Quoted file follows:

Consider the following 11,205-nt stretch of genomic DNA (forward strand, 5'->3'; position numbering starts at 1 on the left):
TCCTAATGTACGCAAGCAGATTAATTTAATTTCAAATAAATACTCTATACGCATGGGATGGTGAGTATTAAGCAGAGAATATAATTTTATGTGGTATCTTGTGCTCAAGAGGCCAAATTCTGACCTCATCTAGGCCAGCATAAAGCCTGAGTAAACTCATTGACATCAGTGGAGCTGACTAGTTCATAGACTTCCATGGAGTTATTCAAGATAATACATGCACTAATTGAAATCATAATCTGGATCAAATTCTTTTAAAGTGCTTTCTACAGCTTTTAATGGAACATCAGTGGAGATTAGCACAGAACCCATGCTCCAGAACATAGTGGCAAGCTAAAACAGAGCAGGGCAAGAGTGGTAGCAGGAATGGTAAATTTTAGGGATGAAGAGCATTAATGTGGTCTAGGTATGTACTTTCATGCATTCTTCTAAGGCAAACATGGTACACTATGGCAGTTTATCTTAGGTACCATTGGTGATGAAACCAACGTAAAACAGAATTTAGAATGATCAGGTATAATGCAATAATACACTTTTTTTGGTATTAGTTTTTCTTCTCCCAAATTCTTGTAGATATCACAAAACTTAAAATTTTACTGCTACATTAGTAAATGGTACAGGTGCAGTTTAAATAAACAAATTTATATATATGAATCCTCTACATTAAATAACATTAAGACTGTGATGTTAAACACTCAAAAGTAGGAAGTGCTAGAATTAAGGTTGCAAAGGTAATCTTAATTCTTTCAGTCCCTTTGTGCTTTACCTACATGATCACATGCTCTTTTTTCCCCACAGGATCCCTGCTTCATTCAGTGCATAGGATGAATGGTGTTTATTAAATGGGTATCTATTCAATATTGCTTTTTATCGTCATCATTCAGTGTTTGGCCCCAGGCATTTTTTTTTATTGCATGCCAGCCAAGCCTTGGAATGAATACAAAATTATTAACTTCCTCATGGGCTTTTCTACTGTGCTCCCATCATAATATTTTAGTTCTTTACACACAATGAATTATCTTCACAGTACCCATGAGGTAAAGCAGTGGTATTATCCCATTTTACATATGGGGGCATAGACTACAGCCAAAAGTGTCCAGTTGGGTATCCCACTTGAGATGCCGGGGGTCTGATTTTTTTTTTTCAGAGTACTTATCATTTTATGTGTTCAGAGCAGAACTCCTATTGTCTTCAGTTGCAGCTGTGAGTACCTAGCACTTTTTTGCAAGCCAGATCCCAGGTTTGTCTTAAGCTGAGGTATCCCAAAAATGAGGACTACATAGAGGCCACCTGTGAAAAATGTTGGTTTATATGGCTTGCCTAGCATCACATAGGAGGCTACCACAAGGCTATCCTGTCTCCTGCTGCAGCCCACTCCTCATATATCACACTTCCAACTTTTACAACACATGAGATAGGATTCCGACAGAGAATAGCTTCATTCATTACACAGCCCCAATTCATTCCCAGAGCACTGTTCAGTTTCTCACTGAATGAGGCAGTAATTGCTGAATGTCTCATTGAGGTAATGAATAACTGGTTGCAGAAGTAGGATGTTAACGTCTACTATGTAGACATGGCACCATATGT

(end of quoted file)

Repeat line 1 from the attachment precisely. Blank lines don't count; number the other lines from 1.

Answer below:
Consider the following 11,205-nt stretch of genomic DNA (forward strand, 5'->3'; position numbering starts at 1 on the left):